An added benefit to the partnership that has come about in more recent years, food banks in many areas are now receiving funding (or designating funding) to reimburse those who donate produce. The USDA and state departments of agriculture have been allocating more funding to food banks to spend on locally produced food, which includes locally grown produce. Each state is different in regard to what the money can be used for, but funding is either used to outright purchase produce from growers or to reimburse the costs associated with donating. In Minnesota, they are able to provide reimbursements through the Farm to Food Shelf grant. 

“We’re pretty clear about how we don’t purchase produce—it is donated, and we reimburse the growers,” Coe said. “We call it PPO, which stands for Pick and Pack Out. It means we’re reimbursing for some of the labor costs and some of the packaging costs, but not all of it. We have a sheet with rates for the different produce types and how they’re packaged.” 

“It’s really beneficial for helping us limit the amount of waste that we need to be getting rid of, and helps turn it into a benefit and getting it into the right people's hands.”
Bjorn Solberg
Owner of Hugh's Gardens

“It’s really beneficial for helping us limit the amount of waste that we need to be getting rid of, and helps turn it into a benefit and getting it into the right people’s hands,” Solberg said. 

Second Harvest also sets aside its own funding to purchase directly from farmers of color who provide more unique crops that support the diverse culture of the Twin Cities area and beyond. This is where their partnership with The Good Acre comes into play. 

“Second Harvest pays market rate for [produce from our BIPOC farmers]. Wholesale market prices—fair wholesale prices that we agree upon, usually at the beginning of the season,” Warner said. “We don’t donate produce to Second Harvest Heartland because our values align, and they want to make sure that they are creating market opportunities for BIPOC farmers as part of their values around addressing the hunger divide.”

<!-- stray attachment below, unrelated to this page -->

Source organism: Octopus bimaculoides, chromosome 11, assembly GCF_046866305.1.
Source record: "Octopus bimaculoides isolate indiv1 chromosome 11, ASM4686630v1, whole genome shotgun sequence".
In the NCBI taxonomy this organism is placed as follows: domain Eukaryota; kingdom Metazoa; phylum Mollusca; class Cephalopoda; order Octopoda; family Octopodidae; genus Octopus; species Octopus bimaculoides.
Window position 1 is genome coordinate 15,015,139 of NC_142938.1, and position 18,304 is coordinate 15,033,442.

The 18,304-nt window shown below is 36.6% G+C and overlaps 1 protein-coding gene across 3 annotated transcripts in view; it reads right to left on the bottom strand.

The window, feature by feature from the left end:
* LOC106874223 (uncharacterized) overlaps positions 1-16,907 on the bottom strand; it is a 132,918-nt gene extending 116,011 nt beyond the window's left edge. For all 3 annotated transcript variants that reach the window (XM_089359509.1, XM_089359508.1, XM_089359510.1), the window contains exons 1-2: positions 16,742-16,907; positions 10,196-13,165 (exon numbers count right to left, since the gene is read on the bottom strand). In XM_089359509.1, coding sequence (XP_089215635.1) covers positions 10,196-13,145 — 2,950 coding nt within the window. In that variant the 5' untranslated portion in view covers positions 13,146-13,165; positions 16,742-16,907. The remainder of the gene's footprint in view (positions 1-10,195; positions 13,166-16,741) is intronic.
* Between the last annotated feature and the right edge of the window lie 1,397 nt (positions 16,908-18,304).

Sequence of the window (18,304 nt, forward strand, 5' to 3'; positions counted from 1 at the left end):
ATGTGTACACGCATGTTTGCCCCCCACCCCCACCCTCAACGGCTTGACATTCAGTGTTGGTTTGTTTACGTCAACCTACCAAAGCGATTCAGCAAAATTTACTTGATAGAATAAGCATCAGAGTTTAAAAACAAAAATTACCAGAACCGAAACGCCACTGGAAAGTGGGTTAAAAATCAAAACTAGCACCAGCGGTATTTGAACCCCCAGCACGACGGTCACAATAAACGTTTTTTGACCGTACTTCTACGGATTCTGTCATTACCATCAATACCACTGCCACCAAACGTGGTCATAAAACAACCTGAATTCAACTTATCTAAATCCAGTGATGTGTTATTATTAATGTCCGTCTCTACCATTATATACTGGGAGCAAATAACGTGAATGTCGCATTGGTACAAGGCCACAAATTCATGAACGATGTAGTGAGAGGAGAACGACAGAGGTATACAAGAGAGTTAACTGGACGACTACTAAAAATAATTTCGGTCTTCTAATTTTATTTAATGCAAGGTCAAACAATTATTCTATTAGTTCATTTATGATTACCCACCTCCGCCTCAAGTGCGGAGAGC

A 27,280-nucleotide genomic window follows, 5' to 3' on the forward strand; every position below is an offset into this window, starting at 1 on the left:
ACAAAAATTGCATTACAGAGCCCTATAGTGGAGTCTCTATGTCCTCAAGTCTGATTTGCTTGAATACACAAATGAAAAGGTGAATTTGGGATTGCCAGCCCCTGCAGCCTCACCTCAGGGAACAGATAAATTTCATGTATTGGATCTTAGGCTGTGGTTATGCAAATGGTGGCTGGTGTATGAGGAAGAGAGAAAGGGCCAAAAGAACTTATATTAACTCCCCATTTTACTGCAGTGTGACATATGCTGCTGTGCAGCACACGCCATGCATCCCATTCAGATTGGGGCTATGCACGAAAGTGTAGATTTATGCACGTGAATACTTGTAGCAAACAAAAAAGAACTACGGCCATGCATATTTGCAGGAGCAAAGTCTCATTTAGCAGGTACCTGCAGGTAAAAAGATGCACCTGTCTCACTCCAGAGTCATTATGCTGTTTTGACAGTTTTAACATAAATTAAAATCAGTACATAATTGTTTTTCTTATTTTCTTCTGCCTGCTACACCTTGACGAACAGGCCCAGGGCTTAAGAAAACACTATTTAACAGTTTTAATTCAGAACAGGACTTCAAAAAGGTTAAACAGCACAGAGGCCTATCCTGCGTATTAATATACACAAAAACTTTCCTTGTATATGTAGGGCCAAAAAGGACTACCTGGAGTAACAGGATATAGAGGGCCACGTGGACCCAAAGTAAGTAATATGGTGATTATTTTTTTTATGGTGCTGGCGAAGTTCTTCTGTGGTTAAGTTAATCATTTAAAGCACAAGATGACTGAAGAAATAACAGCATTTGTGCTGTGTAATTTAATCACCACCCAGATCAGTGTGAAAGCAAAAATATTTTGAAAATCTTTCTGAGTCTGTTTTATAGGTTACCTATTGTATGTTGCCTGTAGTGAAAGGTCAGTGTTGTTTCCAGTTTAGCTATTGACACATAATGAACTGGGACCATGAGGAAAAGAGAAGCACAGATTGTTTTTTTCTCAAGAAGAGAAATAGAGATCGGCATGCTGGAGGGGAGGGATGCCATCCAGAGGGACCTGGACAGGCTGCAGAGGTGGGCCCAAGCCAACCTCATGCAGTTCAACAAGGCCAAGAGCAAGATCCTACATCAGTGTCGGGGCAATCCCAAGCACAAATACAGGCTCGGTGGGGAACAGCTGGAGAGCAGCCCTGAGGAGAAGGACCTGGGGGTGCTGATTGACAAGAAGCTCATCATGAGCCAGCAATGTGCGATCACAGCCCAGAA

In North Dakota, the funding for the Great Plains Food Bank from the Department of Agriculture can be used for all kinds of locally grown or produced foods, but a large portion of the funds are being spent buying directly from growers in the state. Right now, they are only in the second quarter of grant funding—but they’ve already started building strong connections with local growers.

“Being able to source local product to put money back into the economy, but to also have those main food staples at no cost for our partners and for people that actually need it, has been wonderful.”
Kramer Stuth
Logistics Manager at the Great Plains Food Bank

“This has been a fantastic partnership with the Department of Ag, as well as with the growers and producers, because we’re able to bring in local, fresh products and distribute that throughout our network of partners at no cost to them,” Stuth said. “Being able to source local product to put money back into the economy, but to also have those main food staples at no cost for our partners and for people that actually need it, has been wonderful.”

Along with the funding directly from food banks, some growers might receive additional benefits via their taxes. Though the organizations I spoke with are not able to give tax advice—and neither am I—a few brought up the potential for tax breaks or write-offs. With any charitable donation, there are potential tax benefits that come with it. However, all of the people I talked to noted that when a farmer donates, they should talk to their accountant about what potential benefits it could have tax-wise. 

Ultimately, though, many people just want to donate because it feels good to help those in need. Jared Slinde, communications manager at the Great Plains Food Bank, said it best.

“I think that all our food donors are going to do it because they’re driven to give, and they feel a responsibility to help out and feed those in need. That’s why organizations like ours even exist,” Slinde said. “It’s not the work that we do here, it’s the people who are donating that make our work distributing this food to our hungry neighbors possible. The biggest thing is that they feel like it’s the right thing to do, and they’re getting tons of satisfaction from it, which is what philanthropy is all about.” 

Interested in Donating Produce?

Contact Kramer Stuth at the Great Plains Food Bank at [email protected] or visit the website at

Contact Heidi Coe at Second Harvest Heartland at [email protected] or visit the website at